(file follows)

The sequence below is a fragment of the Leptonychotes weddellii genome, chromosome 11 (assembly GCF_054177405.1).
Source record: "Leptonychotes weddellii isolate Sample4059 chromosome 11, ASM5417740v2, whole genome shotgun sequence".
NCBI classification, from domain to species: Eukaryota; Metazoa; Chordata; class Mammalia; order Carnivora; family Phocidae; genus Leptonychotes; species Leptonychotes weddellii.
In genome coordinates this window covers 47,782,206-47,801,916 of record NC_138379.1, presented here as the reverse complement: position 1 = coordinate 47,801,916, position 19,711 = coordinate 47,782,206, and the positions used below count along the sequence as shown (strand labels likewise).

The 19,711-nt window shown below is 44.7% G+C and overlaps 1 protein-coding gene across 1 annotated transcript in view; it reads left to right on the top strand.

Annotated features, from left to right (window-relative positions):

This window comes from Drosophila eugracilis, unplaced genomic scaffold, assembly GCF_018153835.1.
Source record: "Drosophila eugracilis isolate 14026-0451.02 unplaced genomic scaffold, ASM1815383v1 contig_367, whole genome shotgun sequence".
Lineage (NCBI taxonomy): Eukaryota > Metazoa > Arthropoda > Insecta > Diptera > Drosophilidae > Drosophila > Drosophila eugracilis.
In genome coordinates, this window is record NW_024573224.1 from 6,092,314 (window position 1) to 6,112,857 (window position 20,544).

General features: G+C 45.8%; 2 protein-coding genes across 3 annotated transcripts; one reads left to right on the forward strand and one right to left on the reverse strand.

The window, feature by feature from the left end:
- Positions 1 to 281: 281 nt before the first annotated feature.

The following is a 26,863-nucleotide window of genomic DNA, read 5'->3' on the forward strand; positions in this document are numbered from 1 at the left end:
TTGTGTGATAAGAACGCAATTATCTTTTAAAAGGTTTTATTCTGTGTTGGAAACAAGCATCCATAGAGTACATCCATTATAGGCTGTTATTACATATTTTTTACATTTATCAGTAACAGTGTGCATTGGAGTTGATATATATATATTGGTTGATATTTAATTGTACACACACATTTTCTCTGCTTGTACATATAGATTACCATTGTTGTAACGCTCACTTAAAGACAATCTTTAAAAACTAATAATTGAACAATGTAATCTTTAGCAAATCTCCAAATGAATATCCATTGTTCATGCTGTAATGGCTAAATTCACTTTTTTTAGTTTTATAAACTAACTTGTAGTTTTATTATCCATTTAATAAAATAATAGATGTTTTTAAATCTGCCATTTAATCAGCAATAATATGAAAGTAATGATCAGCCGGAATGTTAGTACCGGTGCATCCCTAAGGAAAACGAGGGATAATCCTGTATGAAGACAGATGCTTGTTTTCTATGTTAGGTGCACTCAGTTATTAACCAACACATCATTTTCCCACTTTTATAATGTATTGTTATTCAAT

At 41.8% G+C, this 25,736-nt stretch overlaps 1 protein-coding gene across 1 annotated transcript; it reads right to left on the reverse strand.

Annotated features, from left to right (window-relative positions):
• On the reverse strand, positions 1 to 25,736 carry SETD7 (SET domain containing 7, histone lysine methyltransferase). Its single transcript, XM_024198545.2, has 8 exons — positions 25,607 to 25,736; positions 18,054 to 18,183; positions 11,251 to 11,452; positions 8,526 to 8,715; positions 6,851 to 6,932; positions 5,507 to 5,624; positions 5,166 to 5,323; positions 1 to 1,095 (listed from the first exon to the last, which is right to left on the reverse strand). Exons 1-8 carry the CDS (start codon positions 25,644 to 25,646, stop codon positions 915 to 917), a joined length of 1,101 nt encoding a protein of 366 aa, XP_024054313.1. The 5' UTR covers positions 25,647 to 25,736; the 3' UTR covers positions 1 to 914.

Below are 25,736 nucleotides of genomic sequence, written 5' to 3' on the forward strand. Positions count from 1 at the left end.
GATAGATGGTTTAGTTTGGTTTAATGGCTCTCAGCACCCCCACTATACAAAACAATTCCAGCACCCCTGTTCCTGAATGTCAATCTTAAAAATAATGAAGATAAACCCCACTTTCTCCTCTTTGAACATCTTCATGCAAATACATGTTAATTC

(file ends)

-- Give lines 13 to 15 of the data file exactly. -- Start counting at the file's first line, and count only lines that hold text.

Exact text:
- Positions 1 to 281: 281 nt before the first annotated feature.

The following is a 26,863-nucleotide window of genomic DNA, read 5'->3' on the forward strand; positions in this document are numbered from 1 at the left end:
TTGTGTGATAAGAACGCAATTATCTTTTAAAAGGTTTTATTCTGTGTTGGAAACAAGCATCCATAGAGTACATCCATTATAGGCTGTTATTACATATTTTTTACATTTATCAGTAACAGTGTGCATTGGAGTTGATATATATATATTGGTTGATATTTAATTGTACACACACATTTTCTCTGCTTGTACATATAGATTACCATTGTTGTAACGCTCACTTAAAGACAATCTTTAAAAACTAATAATTGAACAATGTAATCTTTAGCAAATCTCCAAATGAATATCCATTGTTCATGCTGTAATGGCTAAATTCACTTTTTTTAGTTTTATAAACTAACTTGTAGTTTTATTATCCATTTAATAAAATAATAGATGTTTTTAAATCTGCCATTTAATCAGCAATAATATGAAAGTAATGATCAGCCGGAATGTTAGTACCGGTGCATCCCTAAGGAAAACGAGGGATAATCCTGTATGAAGACAGATGCTTGTTTTCTATGTTAGGTGCACTCAGTTATTAACCAACACATCATTTTCCCACTTTTATAATGTATTGTTATTCAAT